In the finals, Costa Rica were drawn into Group C with Brazil, China, and Turkey. Their campaign started in Gwangju, where the Ticos beat China 2–0. In their second game against Turkey in Incheon, Winston Parks scored an 86th-minute goal to earn a 1–1 draw. Against Brazil, Costa Rica fought back from 3–0 down to 3–2 early in the second half, only to concede two further goals and lose 5–2. With Turkey beating China 3–0, Costa Rica finished behind Turkey on goal difference and were eliminated.

Pos Team Pld W D L GF GA GD Pts Qualification
1   Brazil 3 3 0 0 11 3 +8 9 Advance to knockout stage
2   Turkey 3 1 1 1 5 3 +2 4
3   Costa Rica 3 1 1 1 5 6 −1 4
4   China 3 0 0 3 0 9 −9 0
Source: FIFA
Rules for classification: Tie-breaking criteria

2006 World CupEdit

Costa Rica again managed to qualify for the World Cup finals in 2006, albeit with difficulties that saw their American coach Steve Sampson depart after they required away goals to beat Cuba in the preliminary phase. The Colombian Jorge Luis Pinto took over for the next round, which began with a disastrous 5–2 defeat at home against Honduras and a 2–1 loss in Guatemala. Costa Rica recovered with two wins over Canada and a resounding 5–0 triumph over Guatemala, when Wanchope scored a hat-trick and Carlos Hernández and Fonseca added further goals. Costa Rica advanced to the hexagonal round by winning the group.

In the final round they started with a 2–1 defeat against Mexico at the Saprissa, before beating Panama by the same score, with goals from Wayne Wilson and Roy Myrie. Pinto was dismissed after a goalless draw with Trinidad and Tobago, and Guimarães returned as coach. His first match ended in a 3–0 defeat to the United States, but wins followed against Guatemala, Panama and Trinidad and Tobago. Costa Rica decisively beat the United States in the Saprissa, 3–0, with a goal from Wanchope and two from Hernández, to guarantee their third World Cup qualification.

Pos Team Pld W D L GF GA GD Pts            
1   United States 10 7 1 2 16 6 +10 22[a] 2–0 3–0 1–0 2–0 2–0
2   Mexico 10 7 1 2 22 9 +13 22[a] 2–1 2–0 2–0 5–2 5–0
3   Costa Rica 10 5 1 4 15 14 +1 16 3–0 1–2 2–0 3–2 2–1
4   Trinidad and Tobago 10 4 1 5 10 15 −5 13 1–2 2–1 0–0 3–2 2–0
5   Guatemala 10 3 2 5 16 18 −2 11 0–0 0–2 3–1 5–1 2–1
6   Panama 10 0 2 8 4 21 −17 2 0–3 1–1 1–3 0–1 0–0
Source:[citation needed]
Notes:
  1. ^ a b Tied on head-to-head points (3). Head-to-head goal difference: United States +1, Mexico −1.

On 9 June 2006, Costa Rica made their debut in Munich in the opening match of the World Cup against the hosts, Germany. Wanchope scored to equalise an early goal from Philipp Lahm, and later added another, but Costa Rica lost 4–2. However, they failed to match this encouraging performance in their remaining two games, losing 3–0 against Ecuador and 2–1 against Poland in a dead rubber.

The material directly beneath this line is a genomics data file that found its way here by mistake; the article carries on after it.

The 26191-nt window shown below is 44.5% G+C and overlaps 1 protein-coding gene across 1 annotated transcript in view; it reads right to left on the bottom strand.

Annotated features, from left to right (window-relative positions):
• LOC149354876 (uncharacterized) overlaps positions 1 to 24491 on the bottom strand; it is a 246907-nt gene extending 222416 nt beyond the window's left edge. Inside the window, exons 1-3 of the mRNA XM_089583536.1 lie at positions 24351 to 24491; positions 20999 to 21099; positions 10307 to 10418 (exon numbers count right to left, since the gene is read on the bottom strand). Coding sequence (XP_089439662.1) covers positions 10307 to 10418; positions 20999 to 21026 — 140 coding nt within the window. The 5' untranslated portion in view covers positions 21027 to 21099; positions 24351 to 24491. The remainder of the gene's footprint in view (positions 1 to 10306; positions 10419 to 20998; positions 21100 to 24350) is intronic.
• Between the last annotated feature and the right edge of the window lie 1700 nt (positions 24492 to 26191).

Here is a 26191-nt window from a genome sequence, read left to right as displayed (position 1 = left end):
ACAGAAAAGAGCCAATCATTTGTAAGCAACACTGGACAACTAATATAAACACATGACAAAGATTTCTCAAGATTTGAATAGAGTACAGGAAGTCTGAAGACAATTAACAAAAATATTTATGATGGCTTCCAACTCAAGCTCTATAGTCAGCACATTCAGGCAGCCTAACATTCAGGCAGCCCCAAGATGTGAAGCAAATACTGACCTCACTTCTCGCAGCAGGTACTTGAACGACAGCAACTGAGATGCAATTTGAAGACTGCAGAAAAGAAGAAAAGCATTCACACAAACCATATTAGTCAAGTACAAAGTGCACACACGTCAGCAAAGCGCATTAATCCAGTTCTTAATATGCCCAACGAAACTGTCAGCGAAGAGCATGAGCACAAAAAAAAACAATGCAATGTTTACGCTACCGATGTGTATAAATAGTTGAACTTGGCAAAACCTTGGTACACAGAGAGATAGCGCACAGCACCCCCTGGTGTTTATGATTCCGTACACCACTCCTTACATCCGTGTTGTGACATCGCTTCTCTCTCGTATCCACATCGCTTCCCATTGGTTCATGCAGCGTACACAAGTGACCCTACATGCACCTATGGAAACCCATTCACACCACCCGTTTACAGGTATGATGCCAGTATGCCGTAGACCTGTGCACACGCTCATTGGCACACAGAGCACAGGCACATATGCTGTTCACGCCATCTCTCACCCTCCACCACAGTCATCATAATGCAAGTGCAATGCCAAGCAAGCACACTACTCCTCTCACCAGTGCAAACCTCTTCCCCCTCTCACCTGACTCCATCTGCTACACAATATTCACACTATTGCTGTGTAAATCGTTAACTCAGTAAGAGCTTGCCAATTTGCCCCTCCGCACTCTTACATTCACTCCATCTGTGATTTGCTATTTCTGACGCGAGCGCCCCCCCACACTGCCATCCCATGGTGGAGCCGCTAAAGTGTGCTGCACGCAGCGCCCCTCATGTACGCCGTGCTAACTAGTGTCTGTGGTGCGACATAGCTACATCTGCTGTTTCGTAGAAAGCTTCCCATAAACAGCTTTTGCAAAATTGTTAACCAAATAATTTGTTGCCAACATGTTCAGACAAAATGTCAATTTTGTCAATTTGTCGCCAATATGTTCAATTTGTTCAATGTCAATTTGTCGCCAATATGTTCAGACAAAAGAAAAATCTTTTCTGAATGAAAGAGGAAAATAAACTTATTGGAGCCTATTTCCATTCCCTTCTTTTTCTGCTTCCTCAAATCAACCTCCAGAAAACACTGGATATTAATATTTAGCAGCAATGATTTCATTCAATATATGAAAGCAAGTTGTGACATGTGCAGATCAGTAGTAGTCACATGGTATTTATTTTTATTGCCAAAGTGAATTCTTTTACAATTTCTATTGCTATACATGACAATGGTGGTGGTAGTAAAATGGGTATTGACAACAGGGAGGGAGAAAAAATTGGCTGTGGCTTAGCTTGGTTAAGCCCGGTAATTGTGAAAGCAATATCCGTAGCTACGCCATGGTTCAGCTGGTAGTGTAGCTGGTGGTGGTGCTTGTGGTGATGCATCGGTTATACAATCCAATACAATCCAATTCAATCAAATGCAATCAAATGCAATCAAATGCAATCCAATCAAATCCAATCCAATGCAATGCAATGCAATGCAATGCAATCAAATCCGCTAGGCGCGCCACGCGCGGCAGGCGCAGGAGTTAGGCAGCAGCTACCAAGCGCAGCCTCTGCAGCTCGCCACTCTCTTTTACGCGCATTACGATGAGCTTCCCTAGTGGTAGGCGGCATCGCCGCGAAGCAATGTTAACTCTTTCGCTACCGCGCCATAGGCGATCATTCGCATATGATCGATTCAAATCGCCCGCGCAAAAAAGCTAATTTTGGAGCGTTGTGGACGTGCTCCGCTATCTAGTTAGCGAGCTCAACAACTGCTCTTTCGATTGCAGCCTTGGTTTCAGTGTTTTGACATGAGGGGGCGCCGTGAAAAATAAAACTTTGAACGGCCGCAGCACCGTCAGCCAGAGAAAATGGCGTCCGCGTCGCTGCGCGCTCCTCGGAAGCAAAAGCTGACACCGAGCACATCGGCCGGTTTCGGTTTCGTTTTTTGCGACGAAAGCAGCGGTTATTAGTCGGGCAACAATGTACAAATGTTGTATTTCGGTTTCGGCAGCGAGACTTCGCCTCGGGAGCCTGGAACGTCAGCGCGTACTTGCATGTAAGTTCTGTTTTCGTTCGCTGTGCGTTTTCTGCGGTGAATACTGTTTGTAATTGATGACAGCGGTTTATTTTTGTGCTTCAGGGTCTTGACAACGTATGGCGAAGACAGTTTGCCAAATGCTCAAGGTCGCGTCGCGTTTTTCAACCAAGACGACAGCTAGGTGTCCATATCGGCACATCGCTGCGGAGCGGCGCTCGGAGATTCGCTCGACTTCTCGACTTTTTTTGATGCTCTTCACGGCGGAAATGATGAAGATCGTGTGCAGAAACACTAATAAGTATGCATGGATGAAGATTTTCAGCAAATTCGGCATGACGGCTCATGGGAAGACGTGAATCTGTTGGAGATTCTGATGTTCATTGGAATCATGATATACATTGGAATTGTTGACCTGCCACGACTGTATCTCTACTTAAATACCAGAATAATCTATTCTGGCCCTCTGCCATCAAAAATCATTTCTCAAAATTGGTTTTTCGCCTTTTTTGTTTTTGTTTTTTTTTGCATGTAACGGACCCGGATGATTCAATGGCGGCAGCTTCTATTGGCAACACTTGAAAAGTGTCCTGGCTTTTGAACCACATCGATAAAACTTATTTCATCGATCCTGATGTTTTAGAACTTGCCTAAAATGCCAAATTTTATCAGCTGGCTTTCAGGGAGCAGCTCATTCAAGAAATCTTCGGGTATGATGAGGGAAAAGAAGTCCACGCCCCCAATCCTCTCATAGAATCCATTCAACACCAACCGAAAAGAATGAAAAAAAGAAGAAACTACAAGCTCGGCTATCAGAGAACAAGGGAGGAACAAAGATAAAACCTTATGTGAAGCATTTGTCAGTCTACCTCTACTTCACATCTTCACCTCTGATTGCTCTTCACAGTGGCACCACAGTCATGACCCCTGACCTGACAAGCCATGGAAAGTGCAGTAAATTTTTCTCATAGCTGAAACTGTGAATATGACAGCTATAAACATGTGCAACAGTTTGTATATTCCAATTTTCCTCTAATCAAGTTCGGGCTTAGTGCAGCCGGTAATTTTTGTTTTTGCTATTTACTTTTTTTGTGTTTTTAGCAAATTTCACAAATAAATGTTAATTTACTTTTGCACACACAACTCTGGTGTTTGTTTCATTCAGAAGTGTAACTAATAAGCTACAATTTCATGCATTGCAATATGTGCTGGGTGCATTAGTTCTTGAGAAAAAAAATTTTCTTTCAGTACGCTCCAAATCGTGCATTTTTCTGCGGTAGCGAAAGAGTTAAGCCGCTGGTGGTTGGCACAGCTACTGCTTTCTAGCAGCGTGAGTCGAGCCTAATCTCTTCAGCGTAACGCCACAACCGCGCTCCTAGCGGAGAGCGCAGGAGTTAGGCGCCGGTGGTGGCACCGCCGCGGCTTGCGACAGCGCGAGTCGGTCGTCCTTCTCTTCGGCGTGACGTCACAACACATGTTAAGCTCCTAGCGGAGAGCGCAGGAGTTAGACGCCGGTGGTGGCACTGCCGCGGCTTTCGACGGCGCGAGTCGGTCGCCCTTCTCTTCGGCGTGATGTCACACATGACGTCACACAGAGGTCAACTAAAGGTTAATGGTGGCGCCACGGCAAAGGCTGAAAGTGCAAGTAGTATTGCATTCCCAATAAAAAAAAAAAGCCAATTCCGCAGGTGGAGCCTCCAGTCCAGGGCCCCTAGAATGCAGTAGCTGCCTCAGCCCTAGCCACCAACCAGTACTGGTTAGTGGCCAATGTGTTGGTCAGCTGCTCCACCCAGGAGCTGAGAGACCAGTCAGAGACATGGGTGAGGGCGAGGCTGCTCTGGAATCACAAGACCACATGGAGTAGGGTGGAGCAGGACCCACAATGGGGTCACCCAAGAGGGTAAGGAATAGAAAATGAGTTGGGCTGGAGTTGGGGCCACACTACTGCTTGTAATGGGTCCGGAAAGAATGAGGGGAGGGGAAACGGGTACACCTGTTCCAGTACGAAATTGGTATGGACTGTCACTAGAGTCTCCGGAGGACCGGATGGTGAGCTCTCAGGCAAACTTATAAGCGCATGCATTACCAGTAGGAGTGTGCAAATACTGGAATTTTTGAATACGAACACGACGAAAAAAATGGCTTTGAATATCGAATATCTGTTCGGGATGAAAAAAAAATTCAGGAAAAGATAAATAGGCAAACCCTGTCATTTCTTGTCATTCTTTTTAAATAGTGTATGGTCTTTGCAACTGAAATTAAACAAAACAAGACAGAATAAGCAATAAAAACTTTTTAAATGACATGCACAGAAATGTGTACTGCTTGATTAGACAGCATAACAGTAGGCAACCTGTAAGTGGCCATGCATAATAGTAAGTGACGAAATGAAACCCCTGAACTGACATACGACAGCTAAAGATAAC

Pos Team Pld W D L GF GA GD Pts Qualification
1   Germany (H) 3 3 0 0 8 2 +6 9 Advance to knockout stage
2   Ecuador 3 2 0 1 5 3 +2 6
3   Poland 3 1 0 2 2 4 −2 3
4   Costa Rica 3 0 0 3 3 9 −6 0
Source: FIFA
Rules for classification: Tie-breaking criteria
(H) Host

2010 World CupEdit

Costa Rica began the qualifying competition for the 2010 World Cup against Grenada, winning 5–2 on aggregate (2–2, 3–0). They won all six games played in the next phase, against El Salvador (1–0, 3–1), Haiti (3–1, 2–0) and Suriname (7–0, 4–1).

With two games left in the Hexagonal round, Costa Rica trailed Honduras by one point in trying to win the third automatic qualification place behind the United States and Mexico. When Honduras lost 3–2 at home to the United States, Costa Rica overtook them with a 4–0 win against Trinidad and Tobago. Needing to win the final match in Washington, D.C. against the United States to ensure qualification, the Ticos led 2–0 at half-time, but Jonathan Bornstein scored an injury-time equaliser to draw the match 2–2. Meanwhile, Honduras's 1–0 victory over El Salvador moved them into third place in the group table on goal difference.

Costa Rica finished fourth, pushing them into a play-off with the fifth-placed team from the CONMEBOL region, Uruguay. The Ticos lost the first leg in San José 1–0, after a goal by Diego Lugano, and finished with ten men after Randall Azofeifa was sent off. In the second leg, played at the Estadio Centenario in Montevideo, Sebastián Abreu put Uruguay ahead twenty minutes from time, and although Walter Centeno equalised, the 1–1 draw sent Uruguay to the World Cup finals, 2–1 on aggregate.

After failing to qualify, the team began a new era, with the young talent of players such as Azofeifa, Keylor Navas, Cristian Bolaños, Michael Barrantes and Joel Campbell. Rónald González was the interim coach before Ricardo La Volpe was appointed in September 2010. He lasted only ten months before being replaced by the Colombian, Jorge Luis Pinto, in his second spell in charge. During this period, Costa Rica played many friendlies against the top-ranked teams in the world, including the world champion Spain, most of them in the new national stadium, the Estadio Nacional, which was opened in 2011.

2014 World CupEdit